Supreme Court weighs warrantless GPS surveillance in D.C. case

The Washington Examiner

By Emily Babay

The Supreme Court heard arguments Tuesday about police use of GPS tracking without a warrant, appearing deeply disturbed by unlimited use of the technology but uneasy about whether and how to regulate it.

The justices likened their concerns to George Orwell’s dystopian novel “1984” in oral arguments in the case of Antoine Jones, a District nightclub owner was arrested in 2005 on cocaine-distribution charges after police placed a GPS device on his vehicle without a valid warrant and tracked the car for a month.

“If you win this case then there is nothing to prevent the police or the government from monitoring 24 hours a day the public movement of every citizen of the United States,” Justice Stephen Breyer told Deputy Solicitor General Michael Dreeben, who argued the case for the Justice Department. Breyer added such tracking would “suddenly produce what sounds like ‘1984.’”

Dreeben asserted that using GPS to track vehicles was akin to visual surveillance. The Supreme Court held in a 1983 case that people have no expectation of privacy on public roads. But that case involved a beeper device that helped police maintain a visual on the vehicle during a single trip.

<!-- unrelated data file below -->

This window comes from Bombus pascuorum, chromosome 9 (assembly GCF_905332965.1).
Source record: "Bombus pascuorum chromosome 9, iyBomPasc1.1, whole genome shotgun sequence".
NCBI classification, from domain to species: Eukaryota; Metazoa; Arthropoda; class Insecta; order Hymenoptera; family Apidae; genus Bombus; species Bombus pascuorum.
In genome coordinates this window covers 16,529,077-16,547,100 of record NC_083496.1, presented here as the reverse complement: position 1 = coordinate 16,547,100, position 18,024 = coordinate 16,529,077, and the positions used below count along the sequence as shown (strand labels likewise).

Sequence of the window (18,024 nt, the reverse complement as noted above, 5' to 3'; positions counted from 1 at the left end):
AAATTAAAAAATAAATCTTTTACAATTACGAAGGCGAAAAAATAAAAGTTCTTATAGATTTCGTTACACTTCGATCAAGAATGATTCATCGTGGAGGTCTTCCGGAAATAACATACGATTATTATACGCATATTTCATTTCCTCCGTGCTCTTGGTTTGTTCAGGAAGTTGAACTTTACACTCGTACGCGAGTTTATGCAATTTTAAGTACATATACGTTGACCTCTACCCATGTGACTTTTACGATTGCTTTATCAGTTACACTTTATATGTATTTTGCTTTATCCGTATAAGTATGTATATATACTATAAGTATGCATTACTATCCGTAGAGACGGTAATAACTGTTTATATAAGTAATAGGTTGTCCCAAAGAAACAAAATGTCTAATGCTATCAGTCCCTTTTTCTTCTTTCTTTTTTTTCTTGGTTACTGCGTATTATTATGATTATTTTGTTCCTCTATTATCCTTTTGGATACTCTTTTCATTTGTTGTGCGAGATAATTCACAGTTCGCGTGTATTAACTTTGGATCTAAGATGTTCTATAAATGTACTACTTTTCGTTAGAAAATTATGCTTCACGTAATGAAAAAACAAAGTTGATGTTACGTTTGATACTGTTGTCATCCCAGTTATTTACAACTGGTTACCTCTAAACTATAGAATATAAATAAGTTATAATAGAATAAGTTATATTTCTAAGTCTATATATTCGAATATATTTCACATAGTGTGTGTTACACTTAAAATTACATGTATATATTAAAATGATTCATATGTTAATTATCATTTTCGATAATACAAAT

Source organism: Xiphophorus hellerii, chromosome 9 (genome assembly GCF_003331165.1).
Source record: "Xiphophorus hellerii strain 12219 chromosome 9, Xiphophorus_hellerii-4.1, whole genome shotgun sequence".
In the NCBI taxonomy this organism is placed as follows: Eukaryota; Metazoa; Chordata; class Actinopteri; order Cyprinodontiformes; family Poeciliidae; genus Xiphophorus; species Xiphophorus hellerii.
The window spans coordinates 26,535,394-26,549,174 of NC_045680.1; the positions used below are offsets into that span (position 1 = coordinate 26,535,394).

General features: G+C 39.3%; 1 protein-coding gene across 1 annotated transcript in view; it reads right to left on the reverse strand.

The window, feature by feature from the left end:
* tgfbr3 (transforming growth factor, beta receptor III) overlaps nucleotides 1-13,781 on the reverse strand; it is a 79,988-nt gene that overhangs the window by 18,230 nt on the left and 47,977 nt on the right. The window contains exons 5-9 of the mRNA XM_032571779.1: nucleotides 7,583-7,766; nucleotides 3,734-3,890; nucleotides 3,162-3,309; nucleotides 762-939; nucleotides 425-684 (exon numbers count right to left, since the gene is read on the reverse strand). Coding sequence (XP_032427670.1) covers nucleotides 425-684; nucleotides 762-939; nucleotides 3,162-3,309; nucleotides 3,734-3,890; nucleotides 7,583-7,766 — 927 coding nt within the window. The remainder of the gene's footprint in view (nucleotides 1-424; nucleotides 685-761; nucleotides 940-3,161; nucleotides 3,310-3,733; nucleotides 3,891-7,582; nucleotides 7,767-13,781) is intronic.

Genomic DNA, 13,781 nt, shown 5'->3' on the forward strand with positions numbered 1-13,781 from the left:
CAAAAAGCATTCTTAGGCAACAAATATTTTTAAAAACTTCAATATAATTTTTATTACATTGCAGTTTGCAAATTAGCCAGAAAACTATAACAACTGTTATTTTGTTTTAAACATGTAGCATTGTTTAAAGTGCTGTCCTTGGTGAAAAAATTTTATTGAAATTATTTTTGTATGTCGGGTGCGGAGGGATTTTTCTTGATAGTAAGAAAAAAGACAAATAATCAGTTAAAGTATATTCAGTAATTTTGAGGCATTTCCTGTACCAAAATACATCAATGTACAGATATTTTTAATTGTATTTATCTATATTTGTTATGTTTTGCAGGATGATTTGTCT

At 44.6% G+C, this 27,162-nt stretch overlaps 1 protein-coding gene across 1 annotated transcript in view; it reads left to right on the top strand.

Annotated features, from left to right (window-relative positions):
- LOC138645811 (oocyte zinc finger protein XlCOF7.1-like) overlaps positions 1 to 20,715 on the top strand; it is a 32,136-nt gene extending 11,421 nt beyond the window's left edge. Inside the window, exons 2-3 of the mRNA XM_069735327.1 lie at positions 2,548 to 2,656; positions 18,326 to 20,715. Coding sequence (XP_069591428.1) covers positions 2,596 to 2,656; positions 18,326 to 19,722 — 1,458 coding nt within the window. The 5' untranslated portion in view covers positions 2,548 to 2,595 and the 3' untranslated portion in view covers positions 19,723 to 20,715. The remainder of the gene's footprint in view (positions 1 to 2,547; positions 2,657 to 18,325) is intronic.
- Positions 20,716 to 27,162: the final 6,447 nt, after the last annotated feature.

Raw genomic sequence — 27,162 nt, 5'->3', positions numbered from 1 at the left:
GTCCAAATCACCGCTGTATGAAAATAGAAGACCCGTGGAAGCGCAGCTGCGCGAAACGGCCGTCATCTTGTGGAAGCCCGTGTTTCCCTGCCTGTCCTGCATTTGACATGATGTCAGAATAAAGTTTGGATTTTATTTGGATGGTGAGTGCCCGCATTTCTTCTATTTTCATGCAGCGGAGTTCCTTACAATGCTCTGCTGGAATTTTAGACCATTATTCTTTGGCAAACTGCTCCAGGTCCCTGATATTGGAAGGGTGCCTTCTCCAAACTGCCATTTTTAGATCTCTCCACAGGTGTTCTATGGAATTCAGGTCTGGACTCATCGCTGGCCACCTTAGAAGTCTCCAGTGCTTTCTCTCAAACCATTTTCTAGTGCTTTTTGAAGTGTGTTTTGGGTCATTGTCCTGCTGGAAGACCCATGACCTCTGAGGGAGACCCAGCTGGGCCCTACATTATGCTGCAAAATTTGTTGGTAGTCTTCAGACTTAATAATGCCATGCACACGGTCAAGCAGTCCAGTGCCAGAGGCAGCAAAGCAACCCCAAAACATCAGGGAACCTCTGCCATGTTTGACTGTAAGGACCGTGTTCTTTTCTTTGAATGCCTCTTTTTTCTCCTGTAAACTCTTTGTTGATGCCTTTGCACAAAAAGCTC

“That seems to me dramatically different,” Chief Justice John Roberts said.

The court is not known for its grasp of new technologies, but the justices seemed perturbed by the scenarios they envisioned if warrantless monitoring were allowed.

“With computers, it’s now so simple to amass an enormous amount of information about people,” Justice Samuel Alito said.

Roberts appeared alarmed when Dreeben said placing a GPS on all of the justices’ cars and tracking them for a month posed no constitutional violation.

The justices peppered Dreeben with questions about the implications of long-term, warrantless surveillance, but also pressed Jones attorney Stephen Leckar about how limits could be defined.

Justice Elena Kagan noted that surveillance cameras are pervasive in cities like London.

“How is this different?” she asked.

Leckar suggested that a short trip might be permissible to track without a warrant, but could not clearly articulate what a workable rule for law enforcement might be. He maintained that police violated Jones’ Fourth Amendment rights simply by placing the device on his vehicle.

Justice Anthony Kennedy told Dreeben he had “serious reservations” about how the GPS was installed.

The justices could rule solely on the installation issue and leave the questions about prolonged tracking for another case.

The case went to the Supreme Court after the Court of Appeals for the D.C. Circuit ruled last year that the warrantless monitoring violated Jones’ reasonable expectations of privacy. Other circuit courts have upheld similar GPS tracking.

A ruling is expected by June.

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